Nothing pleases a city leader like getting a high ranking on one of those "best of" lists that have become so common. There are hundreds of them, ranging from "best educated" and "most bike friendly" to "least expensive housing" and "lowest crime rates," and cities are quick to latch on to them to try to attract business, tourism, college students and even sporting events. One that I've never run across, however, is "best use of energy."
Such a list would be a true 21st-century creation, employing ever-improving technology to monitor and measure energy use--everything from electricity to natural gas to gasoline--for transportation, buildings, water and waste management. A fully integrated picture would consist of the energy flows in the entire city aggregated from data of its parts. Commercial buildings are starting to use these tools to track energy use, and it's already getting interesting.
Case in point: Charlotte, N.C., where a public-private collaboration, Envision Charlotte, aims to build awareness of personal energy consumption with the goal of achieving a 20 percent reduction in energy use across the community from a baseline level that takes into account fluctuations in the weather and building occupancy loads. Not only will data on individual building energy use be available, but public digital displays will show data on collective usage, and statistics now are online for the last 24 hours, seven days and 30 days.
Is there evidence that merely tracking energy use can result in less of it being used? Across the country, governments and utilities annually offer millions of dollars in incentives to decrease energy use. Government building codes enforce efficiency standards. But aside from incentives and regulations, will simply measuring and disclosing energy use increase efficiency?
A recent study by the U.S. Environmental Protection Agency suggests that it will. The three-year review of 35,000 buildings, using data from the EPA's interactive online Energy Star Portfolio Manager, showed annual savings of 2.4 percent.
Beyond voluntary initiatives such as Envision Charlotte, public policy has been an important driver in getting building owners to monitor and report their energy use. The Institute for Market Transformation (IMT), a Washington, D.C., based nonprofit, has been tracking state and local government adoption of energy benchmarking and disclosure regulations for several years and reports that these policies are having a real impact. "The improvements are typically operational changes, rather then physical ones, and more related to managing the building than upgrading equipment," says Andrew Burr, director of IMT's building energy performance policy. "This includes setting the HVAC schedule correctly, changing equipment start-up times, lighting levels, that type of thing."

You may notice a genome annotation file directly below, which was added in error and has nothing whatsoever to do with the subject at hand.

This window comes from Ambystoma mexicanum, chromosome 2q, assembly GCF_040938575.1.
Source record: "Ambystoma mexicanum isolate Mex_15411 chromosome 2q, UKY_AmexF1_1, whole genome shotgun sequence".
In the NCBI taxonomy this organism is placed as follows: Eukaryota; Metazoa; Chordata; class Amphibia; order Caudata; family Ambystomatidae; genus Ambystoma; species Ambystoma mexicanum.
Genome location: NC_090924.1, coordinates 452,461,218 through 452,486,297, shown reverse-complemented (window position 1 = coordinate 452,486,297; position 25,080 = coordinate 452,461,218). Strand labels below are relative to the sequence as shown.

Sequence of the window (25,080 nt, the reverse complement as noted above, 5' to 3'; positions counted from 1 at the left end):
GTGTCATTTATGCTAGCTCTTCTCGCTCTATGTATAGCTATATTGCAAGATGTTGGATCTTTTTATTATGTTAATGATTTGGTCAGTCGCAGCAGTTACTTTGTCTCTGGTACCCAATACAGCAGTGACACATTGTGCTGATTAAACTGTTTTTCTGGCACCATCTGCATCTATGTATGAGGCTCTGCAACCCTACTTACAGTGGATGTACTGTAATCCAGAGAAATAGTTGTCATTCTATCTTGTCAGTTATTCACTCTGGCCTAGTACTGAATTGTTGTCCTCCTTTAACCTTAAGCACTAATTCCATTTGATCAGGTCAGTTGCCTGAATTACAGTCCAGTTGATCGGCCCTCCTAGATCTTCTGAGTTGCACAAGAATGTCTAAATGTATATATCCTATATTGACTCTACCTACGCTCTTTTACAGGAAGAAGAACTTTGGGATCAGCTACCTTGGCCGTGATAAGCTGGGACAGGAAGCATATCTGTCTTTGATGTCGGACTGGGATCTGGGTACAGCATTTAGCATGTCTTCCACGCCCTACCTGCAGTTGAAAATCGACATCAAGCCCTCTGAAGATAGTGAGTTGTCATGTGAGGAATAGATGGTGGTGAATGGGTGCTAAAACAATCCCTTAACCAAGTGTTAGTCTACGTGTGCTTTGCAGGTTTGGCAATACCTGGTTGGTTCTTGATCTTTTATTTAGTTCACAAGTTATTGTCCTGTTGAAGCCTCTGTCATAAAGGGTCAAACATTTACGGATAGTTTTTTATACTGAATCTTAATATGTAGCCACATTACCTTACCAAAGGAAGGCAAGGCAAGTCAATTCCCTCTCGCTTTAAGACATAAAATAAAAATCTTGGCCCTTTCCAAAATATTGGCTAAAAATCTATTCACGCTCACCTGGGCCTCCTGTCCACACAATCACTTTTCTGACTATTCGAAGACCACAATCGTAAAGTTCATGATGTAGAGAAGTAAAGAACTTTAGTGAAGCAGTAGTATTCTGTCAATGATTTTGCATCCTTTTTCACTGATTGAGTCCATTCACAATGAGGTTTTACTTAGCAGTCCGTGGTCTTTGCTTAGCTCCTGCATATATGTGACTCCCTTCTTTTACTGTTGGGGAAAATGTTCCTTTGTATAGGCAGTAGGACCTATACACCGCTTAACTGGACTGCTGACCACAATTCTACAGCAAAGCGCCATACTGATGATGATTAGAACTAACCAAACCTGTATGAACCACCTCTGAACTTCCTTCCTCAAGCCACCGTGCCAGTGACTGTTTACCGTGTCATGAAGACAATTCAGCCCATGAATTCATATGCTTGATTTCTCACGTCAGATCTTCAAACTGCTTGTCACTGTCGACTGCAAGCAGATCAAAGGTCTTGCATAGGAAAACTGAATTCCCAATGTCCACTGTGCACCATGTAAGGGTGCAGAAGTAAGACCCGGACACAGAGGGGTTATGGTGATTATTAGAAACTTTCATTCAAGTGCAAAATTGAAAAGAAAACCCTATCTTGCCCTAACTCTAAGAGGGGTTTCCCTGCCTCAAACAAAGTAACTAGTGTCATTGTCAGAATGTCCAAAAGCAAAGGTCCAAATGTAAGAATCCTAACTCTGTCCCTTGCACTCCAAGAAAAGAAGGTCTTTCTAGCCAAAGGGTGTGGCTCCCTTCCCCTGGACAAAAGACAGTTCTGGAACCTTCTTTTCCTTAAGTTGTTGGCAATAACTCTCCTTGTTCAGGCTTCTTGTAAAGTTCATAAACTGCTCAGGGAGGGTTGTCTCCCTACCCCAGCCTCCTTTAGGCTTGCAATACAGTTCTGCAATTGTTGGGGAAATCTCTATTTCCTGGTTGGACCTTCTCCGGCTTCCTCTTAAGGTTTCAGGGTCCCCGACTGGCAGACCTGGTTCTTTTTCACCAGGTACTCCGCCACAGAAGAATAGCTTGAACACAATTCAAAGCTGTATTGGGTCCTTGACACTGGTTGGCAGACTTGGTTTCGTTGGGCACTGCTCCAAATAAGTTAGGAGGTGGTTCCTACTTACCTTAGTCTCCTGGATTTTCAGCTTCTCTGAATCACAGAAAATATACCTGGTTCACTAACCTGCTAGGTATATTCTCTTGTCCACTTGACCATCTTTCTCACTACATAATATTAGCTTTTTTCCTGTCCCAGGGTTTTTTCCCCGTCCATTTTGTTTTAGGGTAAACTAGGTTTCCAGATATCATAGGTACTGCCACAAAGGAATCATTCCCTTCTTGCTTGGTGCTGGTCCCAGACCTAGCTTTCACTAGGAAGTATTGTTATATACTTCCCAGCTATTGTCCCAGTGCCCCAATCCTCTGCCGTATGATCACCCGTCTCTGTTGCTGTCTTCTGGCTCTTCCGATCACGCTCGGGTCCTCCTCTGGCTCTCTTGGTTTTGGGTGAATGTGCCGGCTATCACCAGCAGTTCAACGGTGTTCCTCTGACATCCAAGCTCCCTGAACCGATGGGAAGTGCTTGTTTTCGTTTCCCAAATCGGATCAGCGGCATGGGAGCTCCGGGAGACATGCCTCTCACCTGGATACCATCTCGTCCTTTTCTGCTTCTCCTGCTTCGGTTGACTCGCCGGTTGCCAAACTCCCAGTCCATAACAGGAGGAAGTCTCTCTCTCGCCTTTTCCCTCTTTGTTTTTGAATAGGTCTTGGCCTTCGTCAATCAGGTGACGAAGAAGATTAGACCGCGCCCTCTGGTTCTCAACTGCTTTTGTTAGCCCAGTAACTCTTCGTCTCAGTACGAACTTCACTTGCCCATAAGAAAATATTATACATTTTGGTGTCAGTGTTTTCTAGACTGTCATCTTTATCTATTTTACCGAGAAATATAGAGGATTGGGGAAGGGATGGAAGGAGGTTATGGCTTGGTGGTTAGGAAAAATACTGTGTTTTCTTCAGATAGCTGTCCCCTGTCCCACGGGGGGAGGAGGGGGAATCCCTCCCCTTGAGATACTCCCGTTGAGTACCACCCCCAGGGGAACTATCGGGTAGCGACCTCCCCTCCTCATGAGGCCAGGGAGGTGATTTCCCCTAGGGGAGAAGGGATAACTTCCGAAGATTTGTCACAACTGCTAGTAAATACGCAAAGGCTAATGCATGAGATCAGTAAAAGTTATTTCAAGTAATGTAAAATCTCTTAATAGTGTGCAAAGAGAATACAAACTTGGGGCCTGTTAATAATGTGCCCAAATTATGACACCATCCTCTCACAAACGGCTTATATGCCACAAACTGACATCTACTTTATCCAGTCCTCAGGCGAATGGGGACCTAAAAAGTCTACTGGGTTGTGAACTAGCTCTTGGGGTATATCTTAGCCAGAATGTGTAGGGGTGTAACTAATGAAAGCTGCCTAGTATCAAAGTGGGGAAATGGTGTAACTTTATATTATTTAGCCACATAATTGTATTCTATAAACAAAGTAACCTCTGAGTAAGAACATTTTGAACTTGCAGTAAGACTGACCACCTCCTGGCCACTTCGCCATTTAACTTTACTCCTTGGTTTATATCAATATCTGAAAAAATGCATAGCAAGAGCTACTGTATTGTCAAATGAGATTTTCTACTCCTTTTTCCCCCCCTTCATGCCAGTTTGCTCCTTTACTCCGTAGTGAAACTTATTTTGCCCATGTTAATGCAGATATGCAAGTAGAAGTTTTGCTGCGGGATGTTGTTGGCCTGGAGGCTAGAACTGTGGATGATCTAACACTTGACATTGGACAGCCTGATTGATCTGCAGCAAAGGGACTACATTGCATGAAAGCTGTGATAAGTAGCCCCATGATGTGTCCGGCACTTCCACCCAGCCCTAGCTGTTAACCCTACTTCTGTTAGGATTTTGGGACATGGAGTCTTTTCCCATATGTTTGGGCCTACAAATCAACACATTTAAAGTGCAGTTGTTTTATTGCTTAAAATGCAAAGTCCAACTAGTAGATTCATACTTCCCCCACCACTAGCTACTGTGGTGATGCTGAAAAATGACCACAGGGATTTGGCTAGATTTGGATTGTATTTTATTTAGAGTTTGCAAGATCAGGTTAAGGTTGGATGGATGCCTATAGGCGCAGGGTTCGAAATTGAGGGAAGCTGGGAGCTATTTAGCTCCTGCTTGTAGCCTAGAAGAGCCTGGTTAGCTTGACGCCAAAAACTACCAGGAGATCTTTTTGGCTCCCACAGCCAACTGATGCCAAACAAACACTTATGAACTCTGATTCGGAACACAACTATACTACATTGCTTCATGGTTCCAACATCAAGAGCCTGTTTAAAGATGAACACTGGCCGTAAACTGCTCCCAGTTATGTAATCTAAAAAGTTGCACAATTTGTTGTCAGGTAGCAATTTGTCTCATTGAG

Building owners and operators traditionally have given more emphasis to keeping their equipment running than to its efficiency, but that's changing with the availability of tools such as Energy Star Portfolio Manager that allow a building's energy performance to be rated on a scale of 1 to 100 relative to similar buildings nationwide.
There's more to this trend than environmental awareness. "A poor energy score is bad for marketing efforts," Burr notes. " The improvement we're seeing is driven by disclosure because both owners and prospective tenants can see a building's energy ranking."
That goes for cities' economic-development marketing efforts as well. Energy benchmarking not only gives public officials a new tool to foster energy efficiency, but, as Burr notes, is "also causing cities to look at scores from peer cities and gives markets better information about the city's commercial real estate."
Here's a thought. We're all familiar with the Energy Star appliance label. Now that we have energy labels for buildings, wouldn't it be fascinating to have a city Energy Star label? Benchmarking building energy use across a city is making that possible.
Who knows? I may see a mayor touting his city's top position on a "best use of energy" list sooner than I thought.